Call-up for 114th is quick turnaround for members

Published 12:00 am Tuesday, February 25, 2003

Staff Sgt. Ted Rogers, left, and Sgt. Clyde Keathley load a box onto a trailer Monday in preparation for the 114th Military Police Company’s deployment to Fort Hood, Texas, Wednesday. The group returned from Guantanamo Bay, Cuba, in January. (C. Todd ShermanThe Vicksburg Post)

CLINTON Sgt. Michael Mathews declared “never again” after the 114th Military Police Company returned from a deployment to Fort Campbell, Ky., and then to Guantanamo Bay, Cuba.

“I guess they made me eat those words,” Mathews said Monday as he and other members of the Clinton-based 114th began loading up to leave Wednesday for Fort Hood, Texas.

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The 114th was released from active duty Jan. 5 after performing military police and force protection duties in Fort Campbell and then in Cuba where they guarded detainees captured by allied forces in Afghanistan.

Lt. Col. Tim Powell said once at Fort Hood the 114th will replace active-duty military police who are scheduled to deploy overseas.

“We were supposed to only be deployed to Fort Campbell the last time, and we ended up in Cuba,” Sgt. Clyde Keathley said. “So who knows where we will actually go.”

Keathley said the unit’s orders say they are to report to Fort Hood for no more than 365 days “unless extended.” Powell said under partial mobilization, soldiers may be mobilized for up to 24 months.

“Having already served on active duty for approximately 12 months, the soldiers in the 114th remain eligible for another year,” he said.

Mathews said he doesn’t mind doing his duty, but he wished the deployment dates had been more than a few weeks apart.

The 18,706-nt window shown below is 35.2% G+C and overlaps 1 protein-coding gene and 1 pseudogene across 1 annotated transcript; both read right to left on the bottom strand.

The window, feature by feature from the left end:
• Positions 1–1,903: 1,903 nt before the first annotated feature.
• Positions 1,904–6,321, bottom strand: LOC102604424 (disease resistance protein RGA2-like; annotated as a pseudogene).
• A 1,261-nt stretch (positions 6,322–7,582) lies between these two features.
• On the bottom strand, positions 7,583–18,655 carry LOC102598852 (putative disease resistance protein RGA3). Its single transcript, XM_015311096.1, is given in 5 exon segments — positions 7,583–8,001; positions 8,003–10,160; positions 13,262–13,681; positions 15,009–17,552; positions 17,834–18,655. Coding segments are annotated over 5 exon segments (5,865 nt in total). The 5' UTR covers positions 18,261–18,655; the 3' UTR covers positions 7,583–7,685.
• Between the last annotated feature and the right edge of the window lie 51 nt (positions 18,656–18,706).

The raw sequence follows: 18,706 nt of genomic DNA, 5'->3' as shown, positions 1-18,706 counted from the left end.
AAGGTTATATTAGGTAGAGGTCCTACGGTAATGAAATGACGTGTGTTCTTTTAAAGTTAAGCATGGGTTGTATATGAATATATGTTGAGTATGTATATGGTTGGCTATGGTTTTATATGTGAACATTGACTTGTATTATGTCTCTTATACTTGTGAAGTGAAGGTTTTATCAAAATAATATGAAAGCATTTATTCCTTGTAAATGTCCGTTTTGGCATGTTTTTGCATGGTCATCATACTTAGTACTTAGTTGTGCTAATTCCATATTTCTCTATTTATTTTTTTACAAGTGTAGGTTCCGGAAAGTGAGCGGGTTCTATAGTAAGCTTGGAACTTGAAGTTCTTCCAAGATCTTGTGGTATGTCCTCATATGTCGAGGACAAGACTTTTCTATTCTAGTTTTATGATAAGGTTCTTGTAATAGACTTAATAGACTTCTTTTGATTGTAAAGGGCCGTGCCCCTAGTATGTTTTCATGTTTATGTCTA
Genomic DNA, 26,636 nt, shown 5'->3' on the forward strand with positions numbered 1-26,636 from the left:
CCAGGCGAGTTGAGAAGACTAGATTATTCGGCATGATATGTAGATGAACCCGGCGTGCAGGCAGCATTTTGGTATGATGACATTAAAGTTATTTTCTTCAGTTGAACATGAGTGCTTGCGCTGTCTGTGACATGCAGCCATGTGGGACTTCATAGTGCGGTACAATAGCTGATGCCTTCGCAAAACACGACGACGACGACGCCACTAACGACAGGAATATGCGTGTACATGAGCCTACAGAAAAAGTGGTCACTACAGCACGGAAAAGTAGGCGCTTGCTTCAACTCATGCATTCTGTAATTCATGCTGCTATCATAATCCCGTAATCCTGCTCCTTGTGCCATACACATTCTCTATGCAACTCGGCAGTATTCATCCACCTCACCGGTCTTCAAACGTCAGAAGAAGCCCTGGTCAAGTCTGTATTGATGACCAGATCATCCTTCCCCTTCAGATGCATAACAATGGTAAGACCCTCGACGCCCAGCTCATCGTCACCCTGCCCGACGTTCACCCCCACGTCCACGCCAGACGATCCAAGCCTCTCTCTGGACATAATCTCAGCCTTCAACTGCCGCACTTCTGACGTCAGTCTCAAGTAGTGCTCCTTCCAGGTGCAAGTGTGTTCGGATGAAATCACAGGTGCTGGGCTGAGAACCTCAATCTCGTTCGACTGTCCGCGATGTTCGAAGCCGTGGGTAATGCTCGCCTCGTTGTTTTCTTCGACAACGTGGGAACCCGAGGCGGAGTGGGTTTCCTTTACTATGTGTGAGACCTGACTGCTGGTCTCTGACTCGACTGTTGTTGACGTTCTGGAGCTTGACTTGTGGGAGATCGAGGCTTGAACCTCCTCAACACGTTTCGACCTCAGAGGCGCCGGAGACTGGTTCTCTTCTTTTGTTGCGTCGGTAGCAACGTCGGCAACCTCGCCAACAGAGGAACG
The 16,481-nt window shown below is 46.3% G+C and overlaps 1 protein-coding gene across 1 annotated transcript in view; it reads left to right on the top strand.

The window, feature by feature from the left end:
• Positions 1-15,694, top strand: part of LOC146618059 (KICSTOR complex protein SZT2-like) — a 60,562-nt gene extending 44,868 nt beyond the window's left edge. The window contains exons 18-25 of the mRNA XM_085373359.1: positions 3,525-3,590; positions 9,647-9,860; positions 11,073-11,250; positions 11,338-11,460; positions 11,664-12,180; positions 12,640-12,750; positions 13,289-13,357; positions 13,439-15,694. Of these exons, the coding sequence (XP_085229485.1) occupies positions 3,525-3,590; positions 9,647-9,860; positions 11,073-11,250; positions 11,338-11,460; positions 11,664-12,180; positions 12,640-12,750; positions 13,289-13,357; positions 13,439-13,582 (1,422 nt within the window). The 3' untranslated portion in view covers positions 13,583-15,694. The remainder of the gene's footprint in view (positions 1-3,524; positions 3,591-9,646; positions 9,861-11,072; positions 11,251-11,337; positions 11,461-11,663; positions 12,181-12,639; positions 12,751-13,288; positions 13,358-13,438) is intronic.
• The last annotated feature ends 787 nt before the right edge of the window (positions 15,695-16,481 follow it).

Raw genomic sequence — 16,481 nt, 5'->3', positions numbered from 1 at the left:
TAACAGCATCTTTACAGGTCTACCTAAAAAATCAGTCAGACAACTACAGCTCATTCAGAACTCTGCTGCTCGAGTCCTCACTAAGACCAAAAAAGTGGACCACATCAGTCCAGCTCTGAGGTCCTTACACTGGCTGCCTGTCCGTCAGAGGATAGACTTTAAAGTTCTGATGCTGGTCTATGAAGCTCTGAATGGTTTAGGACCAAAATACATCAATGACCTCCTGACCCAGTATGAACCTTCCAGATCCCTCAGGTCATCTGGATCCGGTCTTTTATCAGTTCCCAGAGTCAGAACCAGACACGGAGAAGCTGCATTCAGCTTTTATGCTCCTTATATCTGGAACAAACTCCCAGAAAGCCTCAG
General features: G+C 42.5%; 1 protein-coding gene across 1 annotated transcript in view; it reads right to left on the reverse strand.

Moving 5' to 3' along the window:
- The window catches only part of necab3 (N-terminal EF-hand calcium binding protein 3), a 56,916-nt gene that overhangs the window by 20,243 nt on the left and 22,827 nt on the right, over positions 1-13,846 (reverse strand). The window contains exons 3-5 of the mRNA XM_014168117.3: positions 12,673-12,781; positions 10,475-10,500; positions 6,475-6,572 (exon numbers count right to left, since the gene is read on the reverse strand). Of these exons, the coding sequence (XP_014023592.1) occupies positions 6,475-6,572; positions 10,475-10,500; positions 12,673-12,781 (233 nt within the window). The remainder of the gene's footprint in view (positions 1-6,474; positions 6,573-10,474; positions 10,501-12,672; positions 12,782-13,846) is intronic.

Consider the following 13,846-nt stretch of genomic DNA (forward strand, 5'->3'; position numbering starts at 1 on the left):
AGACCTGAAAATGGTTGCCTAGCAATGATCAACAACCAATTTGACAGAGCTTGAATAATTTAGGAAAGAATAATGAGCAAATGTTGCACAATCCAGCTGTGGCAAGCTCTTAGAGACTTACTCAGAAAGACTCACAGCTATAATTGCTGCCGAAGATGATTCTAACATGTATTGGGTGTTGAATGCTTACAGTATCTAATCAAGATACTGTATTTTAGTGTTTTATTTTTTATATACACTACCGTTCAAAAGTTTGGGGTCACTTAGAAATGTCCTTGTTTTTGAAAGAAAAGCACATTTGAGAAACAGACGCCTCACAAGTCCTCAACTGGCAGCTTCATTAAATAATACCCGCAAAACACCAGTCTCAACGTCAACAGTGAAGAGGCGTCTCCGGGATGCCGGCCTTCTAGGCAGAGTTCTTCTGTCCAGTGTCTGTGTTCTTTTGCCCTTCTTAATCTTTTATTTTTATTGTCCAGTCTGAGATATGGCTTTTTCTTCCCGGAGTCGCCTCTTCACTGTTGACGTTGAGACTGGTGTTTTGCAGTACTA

“It’s real fast, we didn’t want to go out again this fast, but we don’t have any say in it,” he said.

Mathews and Spc. Edward Herring, who both signed up after the Sept. 11, 2001, terrorist attacks on the United States, were supposed to end their enlistment Feb. 19, but a national declaration now prohibits soldiers from getting released.

“We were feeling patriotic,” Mathews said. “Someone has to go; if not us, someone else would have to go.”

Mathews said he hopes the unit stays in Texas so he can come home when his wife, Cisi, delivers their baby.

Herring said being away from family is one of the toughest tasks of the deployment. “My wife just wants to know when I get to come home and stay,” he said.

Powell said Mississippi is one of seven states experiencing redeployment of military police units to serve at stateside installations.

Other soldiers from Vicksburg deploying with the 114th are Sgt. Jerry Walker, Sgt. Glenn Cotton, Spc. Brian Maxwell, Spc. William Brent, Spc. Amelia Bailey, Spc. Willie Jones, Spc. Jeanetta Bass, Spc. Cammie Branch, Sgt. Benjamin Hewitt and twin brothers Sgt. Nicholas Woods and Spc. Christopher Woods.